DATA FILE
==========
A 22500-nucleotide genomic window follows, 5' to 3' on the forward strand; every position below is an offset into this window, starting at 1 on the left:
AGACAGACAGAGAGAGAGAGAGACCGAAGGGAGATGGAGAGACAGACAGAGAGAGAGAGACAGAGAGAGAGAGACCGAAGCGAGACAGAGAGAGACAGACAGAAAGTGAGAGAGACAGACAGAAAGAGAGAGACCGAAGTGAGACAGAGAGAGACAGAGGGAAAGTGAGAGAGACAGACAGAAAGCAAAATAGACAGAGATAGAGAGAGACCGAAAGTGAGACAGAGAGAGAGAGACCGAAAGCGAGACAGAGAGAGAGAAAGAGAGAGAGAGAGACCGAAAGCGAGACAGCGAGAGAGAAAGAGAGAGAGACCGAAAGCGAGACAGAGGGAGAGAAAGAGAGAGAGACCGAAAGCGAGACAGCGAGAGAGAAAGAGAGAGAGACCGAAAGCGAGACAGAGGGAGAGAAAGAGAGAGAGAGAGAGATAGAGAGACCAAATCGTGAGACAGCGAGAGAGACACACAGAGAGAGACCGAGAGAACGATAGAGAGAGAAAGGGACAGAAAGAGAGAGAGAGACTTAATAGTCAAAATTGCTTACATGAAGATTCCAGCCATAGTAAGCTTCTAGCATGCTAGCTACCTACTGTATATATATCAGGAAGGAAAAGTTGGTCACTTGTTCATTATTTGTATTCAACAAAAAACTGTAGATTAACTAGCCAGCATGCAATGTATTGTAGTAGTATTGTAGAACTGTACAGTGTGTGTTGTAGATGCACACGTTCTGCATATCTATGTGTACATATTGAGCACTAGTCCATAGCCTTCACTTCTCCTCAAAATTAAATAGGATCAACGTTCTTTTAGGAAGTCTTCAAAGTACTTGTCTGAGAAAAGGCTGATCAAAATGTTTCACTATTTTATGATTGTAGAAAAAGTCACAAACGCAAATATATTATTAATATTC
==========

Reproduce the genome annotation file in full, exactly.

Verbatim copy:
A 22500-nucleotide genomic window follows, 5' to 3' on the forward strand; every position below is an offset into this window, starting at 1 on the left:
AGACAGACAGAGAGAGAGAGAGACCGAAGGGAGATGGAGAGACAGACAGAGAGAGAGAGACAGAGAGAGAGAGACCGAAGCGAGACAGAGAGAGACAGACAGAAAGTGAGAGAGACAGACAGAAAGAGAGAGACCGAAGTGAGACAGAGAGAGACAGAGGGAAAGTGAGAGAGACAGACAGAAAGCAAAATAGACAGAGATAGAGAGAGACCGAAAGTGAGACAGAGAGAGAGAGACCGAAAGCGAGACAGAGAGAGAGAAAGAGAGAGAGAGAGACCGAAAGCGAGACAGCGAGAGAGAAAGAGAGAGAGACCGAAAGCGAGACAGAGGGAGAGAAAGAGAGAGAGACCGAAAGCGAGACAGCGAGAGAGAAAGAGAGAGAGACCGAAAGCGAGACAGAGGGAGAGAAAGAGAGAGAGAGAGAGATAGAGAGACCAAATCGTGAGACAGCGAGAGAGACACACAGAGAGAGACCGAGAGAACGATAGAGAGAGAAAGGGACAGAAAGAGAGAGAGAGACTTAATAGTCAAAATTGCTTACATGAAGATTCCAGCCATAGTAAGCTTCTAGCATGCTAGCTACCTACTGTATATATATCAGGAAGGAAAAGTTGGTCACTTGTTCATTATTTGTATTCAACAAAAAACTGTAGATTAACTAGCCAGCATGCAATGTATTGTAGTAGTATTGTAGAACTGTACAGTGTGTGTTGTAGATGCACACGTTCTGCATATCTATGTGTACATATTGAGCACTAGTCCATAGCCTTCACTTCTCCTCAAAATTAAATAGGATCAACGTTCTTTTAGGAAGTCTTCAAAGTACTTGTCTGAGAAAAGGCTGATCAAAATGTTTCACTATTTTATGATTGTAGAAAAAGTCACAAACGCAAATATATTATTAATATTC